Considered in the same way that Trinity College in Dublin should have considered their options before e-executing one of their faculty. Ok, sure, Professor Conan T. Barbarian may not have been a real professor or even a real person but did he deserve so inglorious an end as to simply be deleted from a server somewhere? Precedents, people. They matter.
In a year as dynamic as US American voters are shortsighted, finding just the right words to succinctly summarize all the goings on of MMX isn’t really as hard as I thought it might be. Sure, ‘Merican culture still clings to the absurd Canadian import or two and the global economy continues its tailspin while our government continues its fight in two unwinnable wars, but not all is gloom and doom, my friends.
In fact, personally speaking, 2010 was quite fantastic! I quit smoking, I got in the best shape of my life thus far, and I got to hang with my fanciful and oft repugnant colleague (and subsequent dear friend), Mr. Allen Krause, not once, but TWICE! First was the June baseball rendezvous in DC where we participated in a very special Strasmas celebration, then came an equally exciting Michigan Christmas, where I spent the holiday weekend with Mr. Krause and his family.
All told, it was the best of times, it was the… no. It was just the best of times.
Hell, we even got treated to a non-powerhouse World Series, where the Giants defeat over the Rangers inspired small markets all over North America to think about one thing and one thing only: pitching, pitching, pitching. And, of course, no RSBS review of 2010 could go without mentioning the inception of our very own Podcast, one that continues to kick butt on a sometimes semi-weekly basis.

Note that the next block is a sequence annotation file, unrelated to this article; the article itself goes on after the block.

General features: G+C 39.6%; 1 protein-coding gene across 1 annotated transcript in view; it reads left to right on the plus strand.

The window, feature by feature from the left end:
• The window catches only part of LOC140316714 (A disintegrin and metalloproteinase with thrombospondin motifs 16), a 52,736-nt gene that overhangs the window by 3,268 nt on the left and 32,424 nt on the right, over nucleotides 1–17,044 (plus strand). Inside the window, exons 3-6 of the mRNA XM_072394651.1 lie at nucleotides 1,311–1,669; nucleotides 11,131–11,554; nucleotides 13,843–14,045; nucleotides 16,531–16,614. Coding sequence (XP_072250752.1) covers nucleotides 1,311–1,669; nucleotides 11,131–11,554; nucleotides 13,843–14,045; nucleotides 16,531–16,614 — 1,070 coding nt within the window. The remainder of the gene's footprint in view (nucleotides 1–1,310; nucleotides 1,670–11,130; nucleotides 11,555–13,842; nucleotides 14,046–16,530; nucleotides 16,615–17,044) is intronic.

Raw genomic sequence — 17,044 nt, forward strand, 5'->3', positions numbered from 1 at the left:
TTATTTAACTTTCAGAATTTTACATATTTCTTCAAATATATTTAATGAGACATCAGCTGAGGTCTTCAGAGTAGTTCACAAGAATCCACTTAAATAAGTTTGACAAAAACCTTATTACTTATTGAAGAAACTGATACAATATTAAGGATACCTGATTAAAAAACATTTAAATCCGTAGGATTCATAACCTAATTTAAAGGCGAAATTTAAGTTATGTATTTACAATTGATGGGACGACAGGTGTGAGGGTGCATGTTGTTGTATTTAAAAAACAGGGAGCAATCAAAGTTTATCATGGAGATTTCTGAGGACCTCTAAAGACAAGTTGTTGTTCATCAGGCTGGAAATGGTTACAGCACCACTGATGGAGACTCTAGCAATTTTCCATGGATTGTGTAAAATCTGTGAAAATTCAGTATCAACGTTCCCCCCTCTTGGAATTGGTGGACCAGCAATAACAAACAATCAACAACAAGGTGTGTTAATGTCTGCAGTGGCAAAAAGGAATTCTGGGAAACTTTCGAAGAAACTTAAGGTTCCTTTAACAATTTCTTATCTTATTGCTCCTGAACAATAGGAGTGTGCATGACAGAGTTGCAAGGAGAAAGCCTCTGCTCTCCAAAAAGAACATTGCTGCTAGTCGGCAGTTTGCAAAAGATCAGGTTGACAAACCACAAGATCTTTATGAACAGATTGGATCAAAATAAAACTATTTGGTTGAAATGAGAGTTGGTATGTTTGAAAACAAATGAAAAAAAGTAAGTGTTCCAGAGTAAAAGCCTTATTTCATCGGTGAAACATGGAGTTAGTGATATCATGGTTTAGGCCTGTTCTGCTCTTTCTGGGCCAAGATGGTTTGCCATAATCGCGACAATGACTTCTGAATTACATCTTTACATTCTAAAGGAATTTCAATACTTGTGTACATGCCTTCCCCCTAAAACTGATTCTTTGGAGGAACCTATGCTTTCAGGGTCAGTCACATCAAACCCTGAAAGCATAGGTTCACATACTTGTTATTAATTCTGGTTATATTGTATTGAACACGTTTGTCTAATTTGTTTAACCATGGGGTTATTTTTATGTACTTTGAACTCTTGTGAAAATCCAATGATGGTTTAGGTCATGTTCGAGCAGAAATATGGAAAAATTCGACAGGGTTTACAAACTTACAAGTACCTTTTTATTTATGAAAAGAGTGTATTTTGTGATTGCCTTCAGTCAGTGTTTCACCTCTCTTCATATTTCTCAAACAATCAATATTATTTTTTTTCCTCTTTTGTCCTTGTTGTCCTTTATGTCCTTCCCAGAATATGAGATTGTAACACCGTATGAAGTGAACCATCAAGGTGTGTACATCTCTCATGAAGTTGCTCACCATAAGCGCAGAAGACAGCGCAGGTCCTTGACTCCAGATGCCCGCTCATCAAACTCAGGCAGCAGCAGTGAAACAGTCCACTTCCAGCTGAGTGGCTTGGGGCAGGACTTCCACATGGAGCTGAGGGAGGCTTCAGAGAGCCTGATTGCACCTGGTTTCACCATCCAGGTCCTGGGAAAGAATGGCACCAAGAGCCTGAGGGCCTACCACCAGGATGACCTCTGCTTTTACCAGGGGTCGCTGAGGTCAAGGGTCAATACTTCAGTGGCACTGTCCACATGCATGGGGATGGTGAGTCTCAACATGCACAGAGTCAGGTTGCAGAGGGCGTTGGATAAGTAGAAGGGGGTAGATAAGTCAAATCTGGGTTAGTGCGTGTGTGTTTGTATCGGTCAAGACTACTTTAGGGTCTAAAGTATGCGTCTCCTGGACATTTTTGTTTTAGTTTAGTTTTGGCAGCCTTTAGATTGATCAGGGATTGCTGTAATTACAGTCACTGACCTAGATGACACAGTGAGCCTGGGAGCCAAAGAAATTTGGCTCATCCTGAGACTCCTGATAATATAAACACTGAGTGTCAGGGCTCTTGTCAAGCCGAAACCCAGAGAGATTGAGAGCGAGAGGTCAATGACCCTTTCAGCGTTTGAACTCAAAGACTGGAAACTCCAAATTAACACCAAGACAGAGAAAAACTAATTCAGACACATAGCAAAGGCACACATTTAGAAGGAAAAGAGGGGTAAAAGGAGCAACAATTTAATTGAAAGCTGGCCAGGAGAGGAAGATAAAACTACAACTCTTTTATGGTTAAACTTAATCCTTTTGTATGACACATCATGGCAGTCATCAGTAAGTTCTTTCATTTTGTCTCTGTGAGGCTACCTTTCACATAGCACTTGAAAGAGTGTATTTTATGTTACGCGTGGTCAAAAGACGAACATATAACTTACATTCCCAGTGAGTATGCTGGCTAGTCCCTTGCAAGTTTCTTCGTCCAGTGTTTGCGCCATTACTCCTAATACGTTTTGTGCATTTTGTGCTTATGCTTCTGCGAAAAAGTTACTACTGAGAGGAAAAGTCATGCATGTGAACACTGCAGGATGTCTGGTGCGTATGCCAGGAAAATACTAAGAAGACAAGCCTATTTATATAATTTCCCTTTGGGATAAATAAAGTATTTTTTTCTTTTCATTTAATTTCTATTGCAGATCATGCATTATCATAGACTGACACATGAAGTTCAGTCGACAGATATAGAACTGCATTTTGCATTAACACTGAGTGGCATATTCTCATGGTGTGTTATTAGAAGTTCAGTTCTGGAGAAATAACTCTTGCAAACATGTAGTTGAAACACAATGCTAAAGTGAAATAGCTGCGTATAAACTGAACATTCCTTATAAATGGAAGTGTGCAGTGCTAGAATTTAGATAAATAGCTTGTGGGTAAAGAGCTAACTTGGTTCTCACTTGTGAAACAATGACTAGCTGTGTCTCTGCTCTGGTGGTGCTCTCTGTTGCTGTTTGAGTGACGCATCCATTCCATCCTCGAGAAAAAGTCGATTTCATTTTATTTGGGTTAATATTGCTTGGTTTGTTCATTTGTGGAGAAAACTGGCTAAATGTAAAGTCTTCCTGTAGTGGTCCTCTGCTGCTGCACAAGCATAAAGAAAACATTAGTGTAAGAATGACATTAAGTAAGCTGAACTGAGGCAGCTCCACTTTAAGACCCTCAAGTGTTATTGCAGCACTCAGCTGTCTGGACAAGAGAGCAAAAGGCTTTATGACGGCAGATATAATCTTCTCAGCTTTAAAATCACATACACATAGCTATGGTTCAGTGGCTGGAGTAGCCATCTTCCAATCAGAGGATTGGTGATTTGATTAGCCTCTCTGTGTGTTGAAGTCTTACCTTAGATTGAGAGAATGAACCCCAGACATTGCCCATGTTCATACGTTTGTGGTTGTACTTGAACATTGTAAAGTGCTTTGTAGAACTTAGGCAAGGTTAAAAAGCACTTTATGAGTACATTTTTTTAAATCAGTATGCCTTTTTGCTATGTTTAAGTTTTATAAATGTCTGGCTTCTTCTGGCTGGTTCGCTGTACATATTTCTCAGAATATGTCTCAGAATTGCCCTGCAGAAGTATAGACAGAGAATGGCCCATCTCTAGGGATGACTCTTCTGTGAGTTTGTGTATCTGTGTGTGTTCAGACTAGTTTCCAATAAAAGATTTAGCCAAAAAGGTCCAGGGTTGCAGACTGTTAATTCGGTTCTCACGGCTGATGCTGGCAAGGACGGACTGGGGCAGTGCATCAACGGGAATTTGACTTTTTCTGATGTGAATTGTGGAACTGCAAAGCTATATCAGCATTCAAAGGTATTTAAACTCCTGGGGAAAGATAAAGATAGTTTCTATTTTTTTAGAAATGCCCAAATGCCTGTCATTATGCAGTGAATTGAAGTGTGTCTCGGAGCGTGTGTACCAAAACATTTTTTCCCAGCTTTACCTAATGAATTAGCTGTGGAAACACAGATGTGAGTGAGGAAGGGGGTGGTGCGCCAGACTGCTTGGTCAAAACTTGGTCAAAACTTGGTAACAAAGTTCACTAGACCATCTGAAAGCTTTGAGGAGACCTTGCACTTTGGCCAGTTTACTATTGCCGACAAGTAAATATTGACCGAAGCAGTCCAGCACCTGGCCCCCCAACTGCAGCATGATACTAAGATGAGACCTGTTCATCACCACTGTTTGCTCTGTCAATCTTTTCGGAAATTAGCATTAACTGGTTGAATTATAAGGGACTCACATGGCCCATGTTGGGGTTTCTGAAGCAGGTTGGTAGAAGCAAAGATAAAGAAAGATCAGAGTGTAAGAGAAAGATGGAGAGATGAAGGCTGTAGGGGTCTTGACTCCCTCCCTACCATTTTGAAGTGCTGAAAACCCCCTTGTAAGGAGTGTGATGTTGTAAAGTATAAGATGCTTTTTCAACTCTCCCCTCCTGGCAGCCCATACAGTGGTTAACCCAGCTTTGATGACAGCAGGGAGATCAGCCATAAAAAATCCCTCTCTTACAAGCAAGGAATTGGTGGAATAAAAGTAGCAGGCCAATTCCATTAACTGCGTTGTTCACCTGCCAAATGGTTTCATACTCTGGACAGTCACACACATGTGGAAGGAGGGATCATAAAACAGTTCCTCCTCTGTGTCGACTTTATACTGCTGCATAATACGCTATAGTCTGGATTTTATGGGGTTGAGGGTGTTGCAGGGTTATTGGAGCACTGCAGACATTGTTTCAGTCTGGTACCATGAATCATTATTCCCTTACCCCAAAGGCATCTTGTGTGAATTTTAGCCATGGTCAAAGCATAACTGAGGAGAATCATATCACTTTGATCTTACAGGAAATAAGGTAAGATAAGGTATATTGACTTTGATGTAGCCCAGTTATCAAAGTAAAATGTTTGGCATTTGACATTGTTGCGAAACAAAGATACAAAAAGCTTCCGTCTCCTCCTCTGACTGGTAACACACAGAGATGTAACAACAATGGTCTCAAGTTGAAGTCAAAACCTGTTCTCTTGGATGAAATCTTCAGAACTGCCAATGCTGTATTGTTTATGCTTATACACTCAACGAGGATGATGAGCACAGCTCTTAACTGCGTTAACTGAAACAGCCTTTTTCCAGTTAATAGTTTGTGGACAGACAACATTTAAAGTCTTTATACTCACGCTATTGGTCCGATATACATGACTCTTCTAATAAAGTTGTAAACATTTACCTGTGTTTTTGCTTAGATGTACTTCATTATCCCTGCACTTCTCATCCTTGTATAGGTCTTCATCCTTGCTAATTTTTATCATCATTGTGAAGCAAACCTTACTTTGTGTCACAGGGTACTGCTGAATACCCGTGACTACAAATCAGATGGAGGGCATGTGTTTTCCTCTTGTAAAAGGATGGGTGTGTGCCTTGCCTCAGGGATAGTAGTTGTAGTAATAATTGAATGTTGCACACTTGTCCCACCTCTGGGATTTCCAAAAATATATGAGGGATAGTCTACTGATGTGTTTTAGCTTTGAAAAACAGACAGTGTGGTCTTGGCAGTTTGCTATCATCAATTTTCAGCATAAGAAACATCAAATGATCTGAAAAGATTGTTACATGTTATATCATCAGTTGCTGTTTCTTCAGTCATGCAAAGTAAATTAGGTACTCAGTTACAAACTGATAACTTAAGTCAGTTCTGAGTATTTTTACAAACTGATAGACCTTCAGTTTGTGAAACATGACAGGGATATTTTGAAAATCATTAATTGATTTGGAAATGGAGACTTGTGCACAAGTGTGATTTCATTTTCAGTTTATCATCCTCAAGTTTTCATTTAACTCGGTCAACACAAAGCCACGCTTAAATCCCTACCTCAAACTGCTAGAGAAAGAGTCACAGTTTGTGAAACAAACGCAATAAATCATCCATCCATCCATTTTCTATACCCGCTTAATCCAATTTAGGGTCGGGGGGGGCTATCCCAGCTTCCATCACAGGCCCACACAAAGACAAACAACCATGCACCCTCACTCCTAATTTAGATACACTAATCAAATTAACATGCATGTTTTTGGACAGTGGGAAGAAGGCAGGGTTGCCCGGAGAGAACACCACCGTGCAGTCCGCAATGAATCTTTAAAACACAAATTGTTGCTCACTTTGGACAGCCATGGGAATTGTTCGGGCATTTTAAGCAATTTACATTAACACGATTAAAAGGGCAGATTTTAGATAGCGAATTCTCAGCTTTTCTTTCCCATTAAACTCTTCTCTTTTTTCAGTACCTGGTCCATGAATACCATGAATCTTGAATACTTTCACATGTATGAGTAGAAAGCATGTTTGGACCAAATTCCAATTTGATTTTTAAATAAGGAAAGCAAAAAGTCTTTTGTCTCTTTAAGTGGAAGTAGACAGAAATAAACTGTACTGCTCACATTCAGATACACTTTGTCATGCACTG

That’s right. Red State Blue State knows no bounds… and neither do the following top five Allen Krause penned gems of 2010:
2nd Honorable Mention:
We All Lose
Now and forever, September 11 will never be the same. I know that. You know that. Mr. Krause knows that. But through his strong dislike for all things pink in baseball and, of course, bigotry, Mr. Krause was able to both enlighten and entertain on this hallowed day. His message? Simple: “Hate kills.”
RSBS Presents: Chili
Personal note: If you want to coax Mr. Krause into doing… well, anything… tempt him with chili. Just know that it better be good chili if you want to be successful. Mr. Krause ain’t no slacker when it comes to this US American staple, which he proves with this eloquent presentation full of chili flavor. Plus, whenever a writer is able to use “scatalogy”, “concoction” and “awe-inspiring” in the same paragraph, he deserves a reward of some kind.
2nd Runner Up:
Understated to the End
Losing our heroes is never easy. And when Sparky Anderson died, my thoughts immediately went out to Tiger nation, and more specifically, Mr. Krause. Of course, I knew it was only a matter of time before a bit of literary magic would grace the pages of RSBS, and with his ode to ole Sparky finely tuned to an equally understated former president, Mr. Krause did not disappoint.
1st Runner Up:
Catastrophe in Multiple Forms
While compassionate might not be the first adjective (or the five hundred and first) adjective that comes to mind when I think of Mr. Krause, I can say that if he shows any, it is definitely genuine. Such is the case here, where his sentient empathy crosses paths with lots of bloody nipples and Austin Collie’s head.
And the Winner is…:
RSBS Presents: A Baseball Fan’s Guide to the Zombie Apocalypse
There are two types of people in this world: those who are ready for the baseball zombies, and those who ain’t. Read this and you will be more than ready. Skip it and your brains are as good as gone by the chomp-slathering undead jaws of Pete Incaviglia and Todd Van Poppel. ‘Cuz the zombies are real. They are coming. And they all fear Mr. Allen Krause.
Another year down, another horizon to chase. Big things are happening, and we’re glad that YOU, dear reader, are a part of it.
Stay tuned for Part II tomorrow. Until then, don’t hate me ‘cuz I’m right!
And so in this Podcast…
The hot stove is so hot that we had to add more fuel to the sizzlin’ fire! Jeff, Allen and Johanna are joined by Second City’s Mark Piebenga and Red Sox loyalist Troy Jagodowski to get down and dirty on all the offseason drama. Discussion topics include but are not limited to: what Theo Epstein was smokin’ when he re-signed Varitek, the end of Troy Tulowitski, the continued morphing of the Hall of Fame, the A-Gon deal and much, much more… all to make you laugh that milk right through your nose!
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Subscribe to the RSBS Podcast by clicking *HERE*
Subscribe via iTunes by clicking *HERE*